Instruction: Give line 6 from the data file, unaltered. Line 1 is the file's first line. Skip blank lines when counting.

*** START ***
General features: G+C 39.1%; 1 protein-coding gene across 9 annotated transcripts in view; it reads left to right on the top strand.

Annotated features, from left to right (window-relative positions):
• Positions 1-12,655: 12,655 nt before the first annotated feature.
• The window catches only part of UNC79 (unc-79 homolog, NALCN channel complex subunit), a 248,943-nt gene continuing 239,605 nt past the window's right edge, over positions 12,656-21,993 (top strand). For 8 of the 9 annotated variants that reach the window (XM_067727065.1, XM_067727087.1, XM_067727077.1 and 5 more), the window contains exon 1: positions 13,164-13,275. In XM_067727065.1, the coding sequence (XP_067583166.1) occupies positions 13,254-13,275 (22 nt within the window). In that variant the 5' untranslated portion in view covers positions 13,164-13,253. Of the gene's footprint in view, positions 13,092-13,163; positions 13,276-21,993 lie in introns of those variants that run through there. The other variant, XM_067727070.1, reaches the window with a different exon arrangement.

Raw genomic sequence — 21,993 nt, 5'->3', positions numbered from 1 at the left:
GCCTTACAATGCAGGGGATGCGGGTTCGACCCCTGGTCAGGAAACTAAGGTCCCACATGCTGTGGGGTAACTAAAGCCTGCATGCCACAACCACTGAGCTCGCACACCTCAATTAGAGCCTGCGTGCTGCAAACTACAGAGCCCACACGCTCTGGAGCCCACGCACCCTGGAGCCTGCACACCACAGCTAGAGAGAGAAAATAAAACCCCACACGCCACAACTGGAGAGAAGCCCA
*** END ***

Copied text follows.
GCCTTACAATGCAGGGGATGCGGGTTCGACCCCTGGTCAGGAAACTAAGGTCCCACATGCTGTGGGGTAACTAAAGCCTGCATGCCACAACCACTGAGCTCGCACACCTCAATTAGAGCCTGCGTGCTGCAAACTACAGAGCCCACACGCTCTGGAGCCCACGCACCCTGGAGCCTGCACACCACAGCTAGAGAGAGAAAATAAAACCCCACACGCCACAACTGGAGAGAAGCCCA